2. Comfort: Shade in the summer! Also, a neighborhood filled with trees makes a person feel welcomed. It makes a group of similar houses plunked down own similar lots feel like a comunity. Without trees, it just feels cold and lifeless.

3. Experiencing the Natural World: There are so many creatures out there to see and learn about. For example: You can't see different varieties of birds, if they have no where to live. (No, the birdfeeder on a shepherd's hook in the middle of your ChemLawn doesn't count.)

I don't understand these people. I guess they like the sun blazing down upon their heads. I guess they like that everyone can see what's going on in their backyards. I guess raking leaves in autumn is just too much work. I guess for them, nature belongs on TV.

I'm not like the members of my "community." I don't want skin cancer. I like my privacy. Autum leaves make Halloween all the better. And while the Discovery Channel is great learning about tigers, I'd rather watch the woodpecker in my backyard. Call me weird.

My husband and I have planted 4 deciduous trees in the past year. Two Pin Oaks, one Royal Red Maple and one Red Maple. They range in height from 13ft. to 18 ft. tall. We also planted six Blue Spruce trees. I can only wish that whoever is living here 20 years from now will appreciate it.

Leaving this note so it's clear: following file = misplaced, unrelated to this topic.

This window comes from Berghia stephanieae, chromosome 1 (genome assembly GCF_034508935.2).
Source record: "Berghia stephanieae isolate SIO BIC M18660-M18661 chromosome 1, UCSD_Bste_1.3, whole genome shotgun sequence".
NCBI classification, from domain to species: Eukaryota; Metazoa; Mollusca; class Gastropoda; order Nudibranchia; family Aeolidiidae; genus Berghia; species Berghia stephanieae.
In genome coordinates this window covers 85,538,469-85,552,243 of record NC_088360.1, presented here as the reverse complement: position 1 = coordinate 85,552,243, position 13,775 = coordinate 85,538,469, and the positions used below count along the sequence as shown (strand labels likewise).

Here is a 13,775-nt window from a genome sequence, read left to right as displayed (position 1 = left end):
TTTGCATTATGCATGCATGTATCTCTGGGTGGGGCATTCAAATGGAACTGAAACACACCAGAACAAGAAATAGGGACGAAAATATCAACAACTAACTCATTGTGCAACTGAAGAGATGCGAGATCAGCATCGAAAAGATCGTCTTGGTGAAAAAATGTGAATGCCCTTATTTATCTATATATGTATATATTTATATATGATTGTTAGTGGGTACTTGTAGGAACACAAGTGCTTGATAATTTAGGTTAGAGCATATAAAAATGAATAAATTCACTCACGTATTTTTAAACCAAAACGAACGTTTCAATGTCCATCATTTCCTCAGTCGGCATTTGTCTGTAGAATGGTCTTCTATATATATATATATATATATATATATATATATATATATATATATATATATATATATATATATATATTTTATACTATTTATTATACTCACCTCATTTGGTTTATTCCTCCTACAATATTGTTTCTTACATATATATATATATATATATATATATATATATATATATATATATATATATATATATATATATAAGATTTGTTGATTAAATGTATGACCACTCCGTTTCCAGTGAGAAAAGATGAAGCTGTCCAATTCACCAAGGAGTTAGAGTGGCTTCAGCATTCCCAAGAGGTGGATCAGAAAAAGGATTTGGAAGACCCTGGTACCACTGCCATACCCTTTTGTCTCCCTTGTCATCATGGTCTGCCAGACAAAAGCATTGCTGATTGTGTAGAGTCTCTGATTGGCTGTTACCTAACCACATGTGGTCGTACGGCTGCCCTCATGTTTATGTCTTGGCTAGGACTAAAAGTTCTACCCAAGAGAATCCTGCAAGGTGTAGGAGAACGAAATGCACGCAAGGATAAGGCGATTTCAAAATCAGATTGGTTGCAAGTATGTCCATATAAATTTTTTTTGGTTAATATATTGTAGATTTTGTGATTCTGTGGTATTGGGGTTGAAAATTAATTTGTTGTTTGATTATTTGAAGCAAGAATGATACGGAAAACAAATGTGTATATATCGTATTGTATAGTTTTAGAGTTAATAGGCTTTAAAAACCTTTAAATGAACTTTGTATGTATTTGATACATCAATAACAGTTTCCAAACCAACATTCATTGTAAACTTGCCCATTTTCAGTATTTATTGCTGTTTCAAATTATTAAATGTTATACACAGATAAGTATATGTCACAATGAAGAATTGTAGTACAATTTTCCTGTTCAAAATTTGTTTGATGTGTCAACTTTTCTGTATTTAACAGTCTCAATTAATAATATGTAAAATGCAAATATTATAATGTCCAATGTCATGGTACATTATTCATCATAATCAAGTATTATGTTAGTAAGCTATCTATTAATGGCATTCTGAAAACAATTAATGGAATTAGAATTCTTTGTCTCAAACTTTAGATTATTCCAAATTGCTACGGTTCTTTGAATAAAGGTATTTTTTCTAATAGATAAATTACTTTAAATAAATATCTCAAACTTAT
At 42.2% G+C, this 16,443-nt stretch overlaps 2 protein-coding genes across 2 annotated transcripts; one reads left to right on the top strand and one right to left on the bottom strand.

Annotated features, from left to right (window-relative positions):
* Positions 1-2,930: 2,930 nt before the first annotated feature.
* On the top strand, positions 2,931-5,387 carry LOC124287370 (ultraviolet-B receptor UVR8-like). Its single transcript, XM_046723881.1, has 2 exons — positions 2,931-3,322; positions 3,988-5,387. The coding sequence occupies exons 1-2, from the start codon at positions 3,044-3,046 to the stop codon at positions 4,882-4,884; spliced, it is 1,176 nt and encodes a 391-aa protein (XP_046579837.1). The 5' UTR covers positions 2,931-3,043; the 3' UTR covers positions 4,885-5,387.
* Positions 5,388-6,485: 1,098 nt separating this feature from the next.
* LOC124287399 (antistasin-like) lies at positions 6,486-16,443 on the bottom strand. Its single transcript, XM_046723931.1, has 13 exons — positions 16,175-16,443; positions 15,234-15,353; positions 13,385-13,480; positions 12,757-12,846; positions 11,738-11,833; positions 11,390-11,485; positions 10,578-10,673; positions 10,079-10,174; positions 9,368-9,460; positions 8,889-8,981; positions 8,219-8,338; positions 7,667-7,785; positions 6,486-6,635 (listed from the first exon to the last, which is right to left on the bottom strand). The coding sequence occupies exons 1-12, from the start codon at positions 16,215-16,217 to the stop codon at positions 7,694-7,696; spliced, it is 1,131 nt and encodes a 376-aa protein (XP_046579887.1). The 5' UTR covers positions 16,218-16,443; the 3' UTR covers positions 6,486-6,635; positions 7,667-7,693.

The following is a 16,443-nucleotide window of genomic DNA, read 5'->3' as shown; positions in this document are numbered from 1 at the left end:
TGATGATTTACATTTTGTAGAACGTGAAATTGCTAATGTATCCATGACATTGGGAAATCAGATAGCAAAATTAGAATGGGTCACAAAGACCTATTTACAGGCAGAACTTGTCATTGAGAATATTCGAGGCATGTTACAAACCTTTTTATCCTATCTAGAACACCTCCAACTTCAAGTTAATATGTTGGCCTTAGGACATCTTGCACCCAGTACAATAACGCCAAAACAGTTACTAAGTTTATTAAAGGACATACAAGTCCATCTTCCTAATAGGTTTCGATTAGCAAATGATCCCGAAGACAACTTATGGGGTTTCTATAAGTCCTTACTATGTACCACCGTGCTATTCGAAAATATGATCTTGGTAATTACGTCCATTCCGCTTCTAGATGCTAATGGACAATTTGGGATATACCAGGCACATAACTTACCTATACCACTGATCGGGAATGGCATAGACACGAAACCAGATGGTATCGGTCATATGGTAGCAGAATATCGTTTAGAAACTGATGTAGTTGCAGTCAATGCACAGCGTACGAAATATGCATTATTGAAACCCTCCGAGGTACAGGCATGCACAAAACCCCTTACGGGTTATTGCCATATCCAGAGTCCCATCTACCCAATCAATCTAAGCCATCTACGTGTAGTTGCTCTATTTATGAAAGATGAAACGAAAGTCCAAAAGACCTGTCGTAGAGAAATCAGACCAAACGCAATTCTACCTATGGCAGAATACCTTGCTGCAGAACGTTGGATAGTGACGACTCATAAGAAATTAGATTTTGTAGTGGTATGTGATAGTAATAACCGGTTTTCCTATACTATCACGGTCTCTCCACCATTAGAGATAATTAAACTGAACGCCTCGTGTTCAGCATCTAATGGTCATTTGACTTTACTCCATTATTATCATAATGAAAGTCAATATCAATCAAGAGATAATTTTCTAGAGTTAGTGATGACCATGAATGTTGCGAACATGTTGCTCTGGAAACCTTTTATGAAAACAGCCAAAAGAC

Go plant a tree. Give back to the natural world. You owe it more than you know.

[Rant Complete]

Thursday, April 28, 2005

Desired Travel Destination No. 1: New Zealand


I really, really, really hope that I can get there someday.


Milford National Park

Cathedral Bay

Koru or Silver Fern

The koru is the birth of a frond on a ponga fern. Also known as the ‘silver fern’, it has become a national symbol. Ponga grow wild, and are found in moist bush areas throughout New Zealand.
Photo credit: Ted Scott